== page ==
A highly intelligent teen lays out all the reasons she has been wrongly accused of a crime.
Hannah knows it’s a mistake that she’s been institutionalized. She and her friend Agnes were just playing games, and it’s a terrible tragedy that Agnes fell out of a second-story window. All Hannah wants is to be at her friend’s bedside, but instead she’s stuck in this mental institution being questioned daily by Dr. Lightfoot and kept separate from all the other patients. It’s not until she gains a roommate, Lucy, that Hannah begins to connect with someone, and soon she is allowed small excursions out of her room for lunch and showers. Finally she has someone she can take care of and guide, as she did Agnes, while she waits for the error of her involuntary commitment to be rectified. She’s confident that everything will be taken care of soon. It becomes clear early on that something is off about Hannah’s account of the summer school program where she met Agnes, who later became her best friend, and about the night Agnes fell. It’s just a question of exactly which parts of her story we can trust and which we can’t. Hannah is white by default (as is Agnes) and Jewish, Lucy is coded Latinx, and there is some diversity in secondary characters.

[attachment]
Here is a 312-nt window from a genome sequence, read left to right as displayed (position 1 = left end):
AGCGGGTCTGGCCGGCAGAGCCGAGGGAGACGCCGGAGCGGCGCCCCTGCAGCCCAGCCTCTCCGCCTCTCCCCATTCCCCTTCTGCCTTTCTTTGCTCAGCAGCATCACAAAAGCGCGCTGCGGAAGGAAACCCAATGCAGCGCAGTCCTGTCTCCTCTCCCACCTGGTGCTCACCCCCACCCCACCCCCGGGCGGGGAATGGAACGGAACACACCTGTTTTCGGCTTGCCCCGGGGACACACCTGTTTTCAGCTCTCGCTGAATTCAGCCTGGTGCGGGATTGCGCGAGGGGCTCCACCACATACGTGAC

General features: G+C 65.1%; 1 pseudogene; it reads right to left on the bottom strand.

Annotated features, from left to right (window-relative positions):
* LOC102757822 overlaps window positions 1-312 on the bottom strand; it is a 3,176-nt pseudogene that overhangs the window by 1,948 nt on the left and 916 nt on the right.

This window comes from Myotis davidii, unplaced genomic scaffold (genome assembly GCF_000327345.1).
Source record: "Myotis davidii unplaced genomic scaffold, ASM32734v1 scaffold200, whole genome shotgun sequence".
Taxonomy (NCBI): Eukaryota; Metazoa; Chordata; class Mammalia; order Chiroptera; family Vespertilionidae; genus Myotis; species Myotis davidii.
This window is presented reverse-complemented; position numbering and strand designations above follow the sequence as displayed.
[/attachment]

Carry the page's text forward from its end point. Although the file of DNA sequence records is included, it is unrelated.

Not an astoundingly surprising plot but a respectful, authentic rendering of mental illness and treatment nonetheless. (Thriller. 14-18)